I’d barely entered into a dream when I heard Eduardo calling for Gustavo and me to get up. He was already rushing around, ready to head back to the lake where we’d left the lagartos piled in the boat. The sun was already getting hot and the animals needed to be measured and skinned before the tropical heat began the process of decaying. Unfortunately, I was feeling rather sick to my stomach and decided to stay behind (the culprit later turned out to be a yucca drink called chive that I’d had the night before on the boat). I spent a miserable day in my sweltering tent with vomit and fever, but was reasonably recovered by the time the others returned with the lagarto skins. I watched from a distance (my stomach still not being quite up to dead lagarto parts) as the men salted the skins for preservation and the women washed the meat taken from the tail with river water. It was dusk by the time they’d finished their activities and sat down for dinner. Eduardo had hoped to go hunting again that night, but everyone was too tired, so it was settled that they’d rest that night and start afresh the following day. Besides, another group of hunters had come downriver from a neighboring community to hunt and would need help to drag their boat to the lake in the morning.
|Matusha Aid'a - The Tacana name for 'lagarto'|
(Caiman yacare), and the name of the Tacana
association of lagarteros.
The next morning I woke up feeling completely recovered and full of energy. After a breakfast of rice mixed with lagarto meat, Gustavo and I set off with our tents for the lake, dropped them in a pile and headed back down the trail to help the other group drag their boat, which weighed close to 1500lbs, along the trail. Not having a trailer for the job, the men placed logs spaced at a distance of 3 meters from one another, then lined up along a rope tied to the front of a boat. Attached to the rope were several sticks, on either side of which two men would line up and then run the boat forward along the logs like a team of huskies. Gustavo and I joined in, and I felt a bit like one of Santa’s reindeer, with the heavy boat gliding along behind. The process was exhausting and painstakingly slow, however, as we kept having to reposition the logs in front of the boat as we advanced.
Close to the lake, I abandoned the group to carry some equipment to the campsite, heading off along the trail on my own. I wasn’t gone fifteen minutes, and when I returned they grinned and said, “El Tigre!” They’d all seen a jaguar that came running from the direction I’d gone off on – I must’ve walked right past it without noticing! For Gustavo, who’d been working as a biologist in Bolivia for more than a decade, it was the first time he’d seen a jaguar in the flesh. “It must’ve been eating the remains of the lagartos,” he said, referring to the skeletons left behind the previous day.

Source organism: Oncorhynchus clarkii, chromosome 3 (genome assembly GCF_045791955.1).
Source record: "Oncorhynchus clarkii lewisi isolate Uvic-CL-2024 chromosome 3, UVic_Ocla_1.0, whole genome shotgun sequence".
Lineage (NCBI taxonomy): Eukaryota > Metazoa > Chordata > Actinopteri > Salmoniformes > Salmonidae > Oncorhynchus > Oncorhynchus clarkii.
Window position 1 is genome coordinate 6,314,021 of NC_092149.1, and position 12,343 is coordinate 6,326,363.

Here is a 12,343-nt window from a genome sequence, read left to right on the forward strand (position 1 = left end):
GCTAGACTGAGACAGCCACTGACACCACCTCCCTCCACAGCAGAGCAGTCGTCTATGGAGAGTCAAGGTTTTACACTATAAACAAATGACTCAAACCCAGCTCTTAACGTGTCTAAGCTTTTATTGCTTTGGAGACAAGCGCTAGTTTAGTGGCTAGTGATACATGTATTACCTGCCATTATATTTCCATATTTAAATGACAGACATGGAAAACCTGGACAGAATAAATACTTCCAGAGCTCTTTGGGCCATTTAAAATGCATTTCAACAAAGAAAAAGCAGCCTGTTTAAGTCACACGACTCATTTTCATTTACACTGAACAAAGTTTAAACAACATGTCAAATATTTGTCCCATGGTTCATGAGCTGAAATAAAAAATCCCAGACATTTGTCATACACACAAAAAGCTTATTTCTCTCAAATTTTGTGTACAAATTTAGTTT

|Gustavo shows one of the younger hunters|
how to register the data to be recorded as
part of the scientific monitoring of the project.
The boat finally in the water, we set up camp on the lake and rested in our tents while waiting for the rest of the hunters to show up. This time I would be going in the boat with the group of hunters from the neighboring community, most of whom had never hunted lagarto before. As various types of crocodilian species – black caiman as well as caiman yacare – were hunted to the brink of extinction in the 80s during the animal skin boom, only in recent years has the Bolivian government allowed a strictly controlled harvest of a determined number of animals, and so for many of the younger hunters this was a new activity. In the case of the Tacana territory, this year's harvest is for 630 individuals, which according to the WCS biologists monitoring the project, represents approximately one percent of the resident population. The lifting of this ban, however, only applies to the caiman yacare, and hunting of the black caiman (a species that is much larger and slower to reproduce) remains illegal.
The thrill of the hunt had somewhat worn out for me, and once back on the lake, I fought to keep my eyes open. My exhaustion must have won out, because it wasn’t until the first loud Crack! of the shotgun that I jumped up in my seat, having somehow fallen asleep on my hard wooden plank. This time I was sitting up front and much closer to the action, and had to dodge around the men to make room for them to pull the reptile on board. The hunt was less successful that night, and only four animals were taken by the time the men admitted defeat and headed back to camp. As it was still early in the night, most of them decided to head off to a different part of the lake, but Gustavo and I decided to stay behind to get some sleep. My camping mat barely softened the lumpy, root-filled ground, but I put my head down and was out for the count.
The next morning the families of both hunting groups arrived – women and children – and sharpened their knives for the skinning. The animals were first dragged on to the bank, where Gustavo numbered them on their snouts according to the order in which they were killed. They then weighed and measured each individual, recorded the sex (all were male, as the females tend to be smaller and so are rarely caught), and once the skins were peeled off, Gustavo weighed each piece of tail meat that was to be taken for consumption. Some of the women also collected the fat, with which they would make a medicinal oil (supposedly good for the lungs), and once the skeletons had been picked over by birds and beasts, there was the possibility of returning to collect the teeth for artisan jewelry-making.